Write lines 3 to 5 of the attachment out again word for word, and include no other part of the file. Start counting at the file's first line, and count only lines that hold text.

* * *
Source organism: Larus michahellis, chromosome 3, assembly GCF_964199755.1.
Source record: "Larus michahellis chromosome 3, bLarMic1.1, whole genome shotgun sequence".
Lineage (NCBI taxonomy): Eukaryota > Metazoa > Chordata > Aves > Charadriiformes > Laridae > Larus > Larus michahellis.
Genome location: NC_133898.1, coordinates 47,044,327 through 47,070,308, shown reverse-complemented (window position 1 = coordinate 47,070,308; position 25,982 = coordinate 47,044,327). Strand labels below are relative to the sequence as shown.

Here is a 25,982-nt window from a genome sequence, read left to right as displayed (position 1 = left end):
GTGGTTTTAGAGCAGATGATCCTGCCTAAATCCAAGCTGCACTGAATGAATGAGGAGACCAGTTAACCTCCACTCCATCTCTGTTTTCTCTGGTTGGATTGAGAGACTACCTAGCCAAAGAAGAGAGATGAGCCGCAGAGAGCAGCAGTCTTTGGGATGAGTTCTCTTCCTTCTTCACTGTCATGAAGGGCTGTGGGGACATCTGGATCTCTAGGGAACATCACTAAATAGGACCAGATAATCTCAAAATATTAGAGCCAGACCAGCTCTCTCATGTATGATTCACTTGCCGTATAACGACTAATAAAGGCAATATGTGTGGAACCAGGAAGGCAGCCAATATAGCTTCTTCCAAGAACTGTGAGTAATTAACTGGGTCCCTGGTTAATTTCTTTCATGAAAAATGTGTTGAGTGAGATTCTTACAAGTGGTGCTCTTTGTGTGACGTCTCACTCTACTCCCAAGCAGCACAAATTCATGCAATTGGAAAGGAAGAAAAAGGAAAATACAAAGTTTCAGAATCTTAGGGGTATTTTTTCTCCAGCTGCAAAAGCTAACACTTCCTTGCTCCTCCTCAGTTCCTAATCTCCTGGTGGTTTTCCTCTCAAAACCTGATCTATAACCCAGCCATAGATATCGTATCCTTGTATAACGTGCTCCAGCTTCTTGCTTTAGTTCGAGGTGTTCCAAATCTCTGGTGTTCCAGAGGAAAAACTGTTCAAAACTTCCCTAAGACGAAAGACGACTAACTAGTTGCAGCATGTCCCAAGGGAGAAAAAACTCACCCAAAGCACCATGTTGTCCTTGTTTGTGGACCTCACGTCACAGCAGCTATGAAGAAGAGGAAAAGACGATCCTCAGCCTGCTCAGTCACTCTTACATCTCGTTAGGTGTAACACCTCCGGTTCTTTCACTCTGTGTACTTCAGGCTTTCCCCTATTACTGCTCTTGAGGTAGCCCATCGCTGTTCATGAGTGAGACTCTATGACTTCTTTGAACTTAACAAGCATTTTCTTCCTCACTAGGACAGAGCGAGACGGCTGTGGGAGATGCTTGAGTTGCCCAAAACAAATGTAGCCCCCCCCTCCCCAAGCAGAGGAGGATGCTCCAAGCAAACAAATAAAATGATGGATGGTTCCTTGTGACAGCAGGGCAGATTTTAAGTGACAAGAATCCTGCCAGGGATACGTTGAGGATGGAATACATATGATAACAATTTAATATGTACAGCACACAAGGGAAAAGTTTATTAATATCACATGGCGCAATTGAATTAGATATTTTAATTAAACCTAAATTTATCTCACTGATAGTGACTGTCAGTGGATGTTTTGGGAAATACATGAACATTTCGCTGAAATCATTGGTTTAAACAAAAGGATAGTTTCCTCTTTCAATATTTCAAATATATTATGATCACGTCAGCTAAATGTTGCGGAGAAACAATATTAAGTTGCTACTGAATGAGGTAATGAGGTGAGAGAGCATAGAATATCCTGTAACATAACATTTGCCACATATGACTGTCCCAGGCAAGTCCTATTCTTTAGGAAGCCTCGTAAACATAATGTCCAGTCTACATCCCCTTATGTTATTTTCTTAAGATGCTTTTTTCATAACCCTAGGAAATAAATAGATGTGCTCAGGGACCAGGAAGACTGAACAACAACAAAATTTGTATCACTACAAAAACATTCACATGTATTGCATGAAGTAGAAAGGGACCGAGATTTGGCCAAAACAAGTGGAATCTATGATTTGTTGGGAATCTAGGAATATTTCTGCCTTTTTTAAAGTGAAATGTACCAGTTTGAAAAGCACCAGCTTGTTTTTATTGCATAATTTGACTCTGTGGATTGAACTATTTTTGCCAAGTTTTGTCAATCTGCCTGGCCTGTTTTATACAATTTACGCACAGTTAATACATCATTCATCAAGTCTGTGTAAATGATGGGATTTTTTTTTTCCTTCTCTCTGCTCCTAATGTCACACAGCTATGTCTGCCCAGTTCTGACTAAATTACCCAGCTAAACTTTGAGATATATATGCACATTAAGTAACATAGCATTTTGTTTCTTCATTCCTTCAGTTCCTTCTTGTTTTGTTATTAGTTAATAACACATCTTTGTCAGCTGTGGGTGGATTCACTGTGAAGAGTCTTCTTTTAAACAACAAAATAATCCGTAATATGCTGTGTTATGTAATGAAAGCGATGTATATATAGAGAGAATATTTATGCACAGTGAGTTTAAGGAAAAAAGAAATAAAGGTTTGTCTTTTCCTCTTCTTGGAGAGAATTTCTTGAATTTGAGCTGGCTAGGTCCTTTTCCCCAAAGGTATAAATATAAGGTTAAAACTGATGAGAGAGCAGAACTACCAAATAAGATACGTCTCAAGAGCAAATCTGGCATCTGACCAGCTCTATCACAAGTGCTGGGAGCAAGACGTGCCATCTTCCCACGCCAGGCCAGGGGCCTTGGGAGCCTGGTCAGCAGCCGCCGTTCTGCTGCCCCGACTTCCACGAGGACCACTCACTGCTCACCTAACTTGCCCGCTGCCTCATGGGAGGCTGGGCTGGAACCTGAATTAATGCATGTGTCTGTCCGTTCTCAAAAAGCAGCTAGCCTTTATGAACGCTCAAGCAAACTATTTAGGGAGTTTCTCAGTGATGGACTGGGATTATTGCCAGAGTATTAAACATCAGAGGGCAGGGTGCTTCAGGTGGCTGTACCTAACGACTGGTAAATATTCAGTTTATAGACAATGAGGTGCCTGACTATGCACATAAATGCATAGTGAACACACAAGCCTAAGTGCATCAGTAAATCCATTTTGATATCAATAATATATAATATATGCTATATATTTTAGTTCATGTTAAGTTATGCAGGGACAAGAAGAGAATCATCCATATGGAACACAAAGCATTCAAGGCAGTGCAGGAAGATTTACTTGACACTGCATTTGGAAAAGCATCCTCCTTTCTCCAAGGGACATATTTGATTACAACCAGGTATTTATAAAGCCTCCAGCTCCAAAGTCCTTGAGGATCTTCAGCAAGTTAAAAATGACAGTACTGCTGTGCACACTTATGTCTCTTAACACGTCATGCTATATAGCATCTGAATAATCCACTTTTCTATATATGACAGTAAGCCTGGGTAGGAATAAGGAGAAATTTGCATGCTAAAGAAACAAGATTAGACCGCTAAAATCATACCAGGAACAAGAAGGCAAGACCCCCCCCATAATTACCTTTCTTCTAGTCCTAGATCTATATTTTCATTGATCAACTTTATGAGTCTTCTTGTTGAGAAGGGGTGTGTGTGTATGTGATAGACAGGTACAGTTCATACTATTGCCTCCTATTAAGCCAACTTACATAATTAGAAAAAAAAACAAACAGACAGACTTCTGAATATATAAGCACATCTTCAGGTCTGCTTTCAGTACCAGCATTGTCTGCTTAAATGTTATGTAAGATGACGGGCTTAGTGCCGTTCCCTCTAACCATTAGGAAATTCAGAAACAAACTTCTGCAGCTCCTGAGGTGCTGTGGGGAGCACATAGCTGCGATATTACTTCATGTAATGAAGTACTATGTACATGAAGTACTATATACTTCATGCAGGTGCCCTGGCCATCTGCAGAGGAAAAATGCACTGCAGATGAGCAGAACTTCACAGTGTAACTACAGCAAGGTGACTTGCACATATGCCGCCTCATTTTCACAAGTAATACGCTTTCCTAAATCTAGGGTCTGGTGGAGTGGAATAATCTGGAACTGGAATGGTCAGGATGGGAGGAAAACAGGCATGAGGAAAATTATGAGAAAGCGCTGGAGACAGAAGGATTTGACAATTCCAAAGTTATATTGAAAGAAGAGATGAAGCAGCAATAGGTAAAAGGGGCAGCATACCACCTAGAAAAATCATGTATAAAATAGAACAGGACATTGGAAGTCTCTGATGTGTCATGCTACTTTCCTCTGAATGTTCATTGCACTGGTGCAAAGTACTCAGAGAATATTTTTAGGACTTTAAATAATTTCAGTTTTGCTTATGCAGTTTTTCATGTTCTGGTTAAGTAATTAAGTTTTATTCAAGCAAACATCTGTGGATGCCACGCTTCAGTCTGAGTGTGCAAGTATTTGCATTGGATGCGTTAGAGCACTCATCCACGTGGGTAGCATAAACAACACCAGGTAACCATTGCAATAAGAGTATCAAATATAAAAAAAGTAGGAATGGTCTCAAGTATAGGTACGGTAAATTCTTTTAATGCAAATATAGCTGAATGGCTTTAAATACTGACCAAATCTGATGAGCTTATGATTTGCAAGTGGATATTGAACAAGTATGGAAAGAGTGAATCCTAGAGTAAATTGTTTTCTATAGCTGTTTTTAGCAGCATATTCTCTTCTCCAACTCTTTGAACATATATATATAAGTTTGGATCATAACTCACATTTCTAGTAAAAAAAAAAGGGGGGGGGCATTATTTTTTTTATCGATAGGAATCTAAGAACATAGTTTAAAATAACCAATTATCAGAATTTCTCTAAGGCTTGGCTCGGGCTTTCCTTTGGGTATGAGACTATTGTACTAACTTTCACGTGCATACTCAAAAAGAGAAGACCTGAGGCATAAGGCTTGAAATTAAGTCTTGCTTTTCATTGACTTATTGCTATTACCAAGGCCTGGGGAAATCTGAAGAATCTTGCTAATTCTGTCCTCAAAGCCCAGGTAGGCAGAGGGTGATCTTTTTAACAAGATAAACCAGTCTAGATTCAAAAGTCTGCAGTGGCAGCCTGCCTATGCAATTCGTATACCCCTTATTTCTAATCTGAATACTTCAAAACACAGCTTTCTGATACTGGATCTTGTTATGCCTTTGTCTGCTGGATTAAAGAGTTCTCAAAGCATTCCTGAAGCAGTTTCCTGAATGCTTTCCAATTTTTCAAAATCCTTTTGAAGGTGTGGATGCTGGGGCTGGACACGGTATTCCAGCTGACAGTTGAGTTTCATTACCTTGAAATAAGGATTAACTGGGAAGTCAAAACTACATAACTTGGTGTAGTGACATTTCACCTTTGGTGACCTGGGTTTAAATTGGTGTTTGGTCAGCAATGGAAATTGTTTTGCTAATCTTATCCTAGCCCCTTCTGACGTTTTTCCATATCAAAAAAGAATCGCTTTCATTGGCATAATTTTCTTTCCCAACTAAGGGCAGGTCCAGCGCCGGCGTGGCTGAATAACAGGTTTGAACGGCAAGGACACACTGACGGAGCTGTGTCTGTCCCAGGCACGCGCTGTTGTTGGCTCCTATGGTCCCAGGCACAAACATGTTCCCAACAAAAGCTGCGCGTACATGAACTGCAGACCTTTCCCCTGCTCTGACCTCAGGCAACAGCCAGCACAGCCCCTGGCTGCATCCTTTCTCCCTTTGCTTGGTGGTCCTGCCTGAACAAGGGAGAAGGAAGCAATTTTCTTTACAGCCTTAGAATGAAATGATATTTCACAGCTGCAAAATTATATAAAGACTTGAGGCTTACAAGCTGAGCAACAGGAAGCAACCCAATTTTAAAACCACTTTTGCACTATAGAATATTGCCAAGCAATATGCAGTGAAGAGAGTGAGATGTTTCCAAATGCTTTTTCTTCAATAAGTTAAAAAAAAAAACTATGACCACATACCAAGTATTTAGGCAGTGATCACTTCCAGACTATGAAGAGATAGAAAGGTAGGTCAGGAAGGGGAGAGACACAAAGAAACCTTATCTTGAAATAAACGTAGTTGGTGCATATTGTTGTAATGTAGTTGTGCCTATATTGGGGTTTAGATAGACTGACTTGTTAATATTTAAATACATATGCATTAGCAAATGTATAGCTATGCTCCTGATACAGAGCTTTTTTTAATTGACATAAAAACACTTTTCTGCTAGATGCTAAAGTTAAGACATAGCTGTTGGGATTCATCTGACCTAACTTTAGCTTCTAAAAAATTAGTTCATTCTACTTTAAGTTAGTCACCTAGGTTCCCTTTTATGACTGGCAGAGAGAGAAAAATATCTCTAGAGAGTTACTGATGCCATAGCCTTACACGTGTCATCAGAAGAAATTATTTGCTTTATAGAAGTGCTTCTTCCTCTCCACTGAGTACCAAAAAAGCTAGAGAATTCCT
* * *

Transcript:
Lineage (NCBI taxonomy): Eukaryota > Metazoa > Chordata > Aves > Charadriiformes > Laridae > Larus > Larus michahellis.
Genome location: NC_133898.1, coordinates 47,044,327 through 47,070,308, shown reverse-complemented (window position 1 = coordinate 47,070,308; position 25,982 = coordinate 47,044,327). Strand labels below are relative to the sequence as shown.

Here is a 25,982-nt window from a genome sequence, read left to right as displayed (position 1 = left end):